Sunday, November 26, 2017

Capital Markets: "Events + Market = Potential for Combustible Price action"

From Marc to Market:
There are a number of events and economic reports in the week ahead that will help shape the investment climate in the weeks and months ahead. In recognition of the importance of initial conditions, let's briefly summarize the performance of the dollar and main asset markets.

After recovering from a five-month decline in September and October, the dollar has lost ground against all the major currencies here in November, save the Australian dollar. Benchmark 10-year bond yields are at the lower end of the ranges since over the last several months. The US two-year yield has risen, and the curve has flattened. In Europe, the 10-year yields have fallen more than 2-year yields, which has also resulted in curve flattening. US, Asia, and Emerging Market equities are near record or multi-year highs. European shares have underperformed in November after rallying in September and October.

United States

• Taxes: The Senate bill is currently expected to be brought to the floor on November 30. We expect it to come down to the wire but suspect the risk is that there are at least three Republican Senators of the 52 that will vote against the bill. It would not end the effort, any more than a similar defeat meant the Affordable Care Act is safe. Although the disappointment could spur a knee-jerk reaction, the medium-term implications may be constructive. If it does pass, we suspect it would provide fodder for the equity market and could spur a steepening of the yield curve.

• Powell Confirmation Hearings: The hearings will begin November 28. Investors think they have Powell's measure. Mild-mannered, clear speaking, gradualist who has never registered an official dissent on the FOMC. With extensive turnover at the Federal Reserve, there will be many proposals for a "new beginning," but look for Powell to represent a strong element of continuity. Changes in communication, and perhaps a press conference after every meeting, as the ECB and BOJ already do, would not be surprising. Little market reaction to his testimony means that Powell did a good job.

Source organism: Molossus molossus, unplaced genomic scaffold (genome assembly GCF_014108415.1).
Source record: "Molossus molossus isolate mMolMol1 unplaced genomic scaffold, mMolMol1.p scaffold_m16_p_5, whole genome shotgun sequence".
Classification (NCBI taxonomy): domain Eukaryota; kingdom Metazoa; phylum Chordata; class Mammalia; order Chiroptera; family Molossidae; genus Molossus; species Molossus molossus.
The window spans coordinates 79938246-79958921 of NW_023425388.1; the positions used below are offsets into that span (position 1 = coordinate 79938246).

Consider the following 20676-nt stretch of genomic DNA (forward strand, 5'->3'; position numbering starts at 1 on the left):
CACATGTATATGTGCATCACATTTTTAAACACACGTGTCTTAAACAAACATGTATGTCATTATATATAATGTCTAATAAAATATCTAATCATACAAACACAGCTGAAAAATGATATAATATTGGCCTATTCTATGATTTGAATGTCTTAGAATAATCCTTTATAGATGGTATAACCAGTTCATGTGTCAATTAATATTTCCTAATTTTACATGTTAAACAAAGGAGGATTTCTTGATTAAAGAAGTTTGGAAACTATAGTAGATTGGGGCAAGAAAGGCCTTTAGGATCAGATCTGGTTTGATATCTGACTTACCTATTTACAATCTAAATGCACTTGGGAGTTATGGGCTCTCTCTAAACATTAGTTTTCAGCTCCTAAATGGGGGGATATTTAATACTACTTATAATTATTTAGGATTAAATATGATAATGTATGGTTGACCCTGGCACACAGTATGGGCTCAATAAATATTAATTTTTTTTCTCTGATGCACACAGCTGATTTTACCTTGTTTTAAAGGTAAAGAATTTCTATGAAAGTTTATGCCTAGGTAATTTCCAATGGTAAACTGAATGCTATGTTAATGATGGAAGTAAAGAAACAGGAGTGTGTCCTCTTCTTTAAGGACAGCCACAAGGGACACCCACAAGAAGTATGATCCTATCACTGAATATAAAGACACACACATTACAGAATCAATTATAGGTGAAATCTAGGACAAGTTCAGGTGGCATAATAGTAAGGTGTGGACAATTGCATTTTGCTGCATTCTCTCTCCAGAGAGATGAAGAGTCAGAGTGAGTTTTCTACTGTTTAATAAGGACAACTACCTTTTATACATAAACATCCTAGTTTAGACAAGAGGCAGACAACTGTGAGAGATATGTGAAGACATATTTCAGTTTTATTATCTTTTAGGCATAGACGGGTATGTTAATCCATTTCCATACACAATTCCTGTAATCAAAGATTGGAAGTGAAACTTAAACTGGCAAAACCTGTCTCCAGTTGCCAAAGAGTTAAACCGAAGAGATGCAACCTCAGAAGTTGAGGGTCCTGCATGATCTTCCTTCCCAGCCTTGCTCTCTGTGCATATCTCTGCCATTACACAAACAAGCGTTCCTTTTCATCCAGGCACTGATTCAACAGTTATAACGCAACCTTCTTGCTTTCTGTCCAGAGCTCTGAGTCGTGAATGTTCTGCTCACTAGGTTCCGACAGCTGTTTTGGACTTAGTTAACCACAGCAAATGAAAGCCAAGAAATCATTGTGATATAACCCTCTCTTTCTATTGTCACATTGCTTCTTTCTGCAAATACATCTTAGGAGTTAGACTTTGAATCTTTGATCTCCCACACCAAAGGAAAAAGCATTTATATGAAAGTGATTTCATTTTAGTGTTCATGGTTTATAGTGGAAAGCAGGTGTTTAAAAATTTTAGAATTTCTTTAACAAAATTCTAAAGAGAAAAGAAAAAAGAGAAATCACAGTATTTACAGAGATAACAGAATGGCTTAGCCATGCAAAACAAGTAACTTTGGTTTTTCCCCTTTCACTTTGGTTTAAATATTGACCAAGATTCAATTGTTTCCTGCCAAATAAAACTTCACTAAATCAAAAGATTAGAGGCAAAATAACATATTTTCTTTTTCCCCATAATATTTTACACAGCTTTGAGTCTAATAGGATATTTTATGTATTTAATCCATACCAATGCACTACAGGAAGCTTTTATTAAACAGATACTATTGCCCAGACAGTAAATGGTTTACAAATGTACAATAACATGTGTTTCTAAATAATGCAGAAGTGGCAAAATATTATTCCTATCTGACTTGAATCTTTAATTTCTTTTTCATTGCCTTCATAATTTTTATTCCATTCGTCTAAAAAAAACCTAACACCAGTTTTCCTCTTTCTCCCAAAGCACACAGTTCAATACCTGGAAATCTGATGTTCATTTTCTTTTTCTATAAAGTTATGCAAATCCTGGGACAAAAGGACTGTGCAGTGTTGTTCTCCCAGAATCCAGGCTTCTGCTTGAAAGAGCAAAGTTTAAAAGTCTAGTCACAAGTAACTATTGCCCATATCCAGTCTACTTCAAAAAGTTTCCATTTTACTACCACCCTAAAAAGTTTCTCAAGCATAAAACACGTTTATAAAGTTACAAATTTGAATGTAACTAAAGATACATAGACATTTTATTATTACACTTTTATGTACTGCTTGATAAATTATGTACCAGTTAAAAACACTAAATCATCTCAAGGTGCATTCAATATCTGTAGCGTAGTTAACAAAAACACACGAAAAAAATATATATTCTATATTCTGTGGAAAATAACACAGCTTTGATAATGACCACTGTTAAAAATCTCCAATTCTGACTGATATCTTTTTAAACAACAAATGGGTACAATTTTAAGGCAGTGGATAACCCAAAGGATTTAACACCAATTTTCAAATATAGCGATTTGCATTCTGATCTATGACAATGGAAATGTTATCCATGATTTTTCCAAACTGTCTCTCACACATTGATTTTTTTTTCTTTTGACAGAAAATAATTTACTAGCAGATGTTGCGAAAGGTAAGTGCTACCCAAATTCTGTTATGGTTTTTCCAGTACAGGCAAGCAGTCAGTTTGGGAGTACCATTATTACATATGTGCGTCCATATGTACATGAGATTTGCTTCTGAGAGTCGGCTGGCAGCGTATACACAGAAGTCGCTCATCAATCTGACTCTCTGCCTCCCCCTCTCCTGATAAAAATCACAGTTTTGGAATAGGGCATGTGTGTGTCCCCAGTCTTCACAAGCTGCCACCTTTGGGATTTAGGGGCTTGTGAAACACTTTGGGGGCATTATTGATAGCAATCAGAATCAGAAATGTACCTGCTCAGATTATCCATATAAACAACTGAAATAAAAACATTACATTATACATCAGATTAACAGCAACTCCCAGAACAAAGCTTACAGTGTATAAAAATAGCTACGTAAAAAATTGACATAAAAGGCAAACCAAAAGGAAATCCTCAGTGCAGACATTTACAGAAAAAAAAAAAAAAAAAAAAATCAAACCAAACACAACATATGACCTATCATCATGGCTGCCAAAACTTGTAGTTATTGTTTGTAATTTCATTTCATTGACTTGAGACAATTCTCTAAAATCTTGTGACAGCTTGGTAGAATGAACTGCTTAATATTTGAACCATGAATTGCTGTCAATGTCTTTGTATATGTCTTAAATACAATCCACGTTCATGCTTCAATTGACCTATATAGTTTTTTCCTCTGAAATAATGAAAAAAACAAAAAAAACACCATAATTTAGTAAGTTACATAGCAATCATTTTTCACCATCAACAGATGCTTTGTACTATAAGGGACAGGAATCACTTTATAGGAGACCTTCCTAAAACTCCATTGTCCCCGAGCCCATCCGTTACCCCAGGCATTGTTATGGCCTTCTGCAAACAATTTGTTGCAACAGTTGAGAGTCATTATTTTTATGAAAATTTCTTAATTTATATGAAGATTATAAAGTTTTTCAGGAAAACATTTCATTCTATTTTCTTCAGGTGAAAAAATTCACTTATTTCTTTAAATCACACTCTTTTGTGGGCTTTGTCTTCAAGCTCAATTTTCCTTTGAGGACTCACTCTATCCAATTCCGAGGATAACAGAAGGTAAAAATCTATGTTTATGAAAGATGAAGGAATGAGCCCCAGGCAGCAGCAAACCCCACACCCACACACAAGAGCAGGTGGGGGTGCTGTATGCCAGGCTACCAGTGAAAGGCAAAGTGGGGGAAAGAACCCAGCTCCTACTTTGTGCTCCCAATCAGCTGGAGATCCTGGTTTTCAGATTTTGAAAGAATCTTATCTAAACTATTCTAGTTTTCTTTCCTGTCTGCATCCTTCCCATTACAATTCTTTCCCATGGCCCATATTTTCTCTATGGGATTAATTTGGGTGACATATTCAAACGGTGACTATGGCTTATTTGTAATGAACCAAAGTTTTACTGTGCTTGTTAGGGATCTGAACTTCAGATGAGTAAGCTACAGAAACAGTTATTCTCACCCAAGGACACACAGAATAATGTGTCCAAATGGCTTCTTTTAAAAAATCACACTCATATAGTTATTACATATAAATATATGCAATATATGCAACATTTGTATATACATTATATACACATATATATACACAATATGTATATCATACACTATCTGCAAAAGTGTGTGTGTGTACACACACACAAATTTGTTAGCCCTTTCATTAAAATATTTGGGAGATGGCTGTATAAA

• Federal Reserve: There is at least seven Fed officials scheduled to speak in the coming days, including Yellen's mid-week testimony before the Joint Economic Committee of Congress. The market remains confident of a rate hike next month. The January Fed funds contract implies a 1.39% effective average Fed funds rate. Recognizing that the first three days of the new year will be the year-end rate, which we assume to be 10 bp below the prevailing rate, generates an average effective rate for the month at 1.40%. By our reckoning, the market has one, and a half hikes discounted for next year. The Fed is signaling three, and at least one investment house says four. Will the next iteration of dot plots that comes at the conclusion of next month's FOMC meeting show the same thing? The Beige Book will be released on Wednesday in preparation for that meeting. The report may show a strengthening of the expansion, with some areas reporting tightening of the labor market.

• Economic Data: Two reports stand out: The revision of Q3 GDP and the measure of inflation the Fed targets, the core PCE deflator. The initial estimate of Q3 GDP is expected to be revised to 3.2% from 3.0%, with stronger consumption a key factor, though perhaps goosed by quick rebuilding related demand after the horrific storms. The PCE core deflator reached 1.91% last October and fell to 1.290% in August. This is the mystery of which Yellen speaks, and one in which her working hypothesis is that is it due to short-term one-off factors. The core deflator is expected to rise to 1.4% in October. The bond market will be sensitive to any surprise, and through it, the dollar.


• German Politics: The initial attempt to forge a coalition in Germany failed. The SPD, which has been the CDU/CSU coalition partner in two of the past three governments Merkel led, is reluctant to return to government. However, elections at this juncture could be disastrous as nothing has changed in the two months since it drew the least support in modern times. And to enter into government would make the AfD the largest opposition party. Investors seem to know two things. First, Merkel and the head of the SPD will meet Thursday to explore the possibilities of either a new Grand Coalition or a minority government. Second, the PMI and IFO survey data point to a reacceleration of the German economy here in Q4....MUCH MORE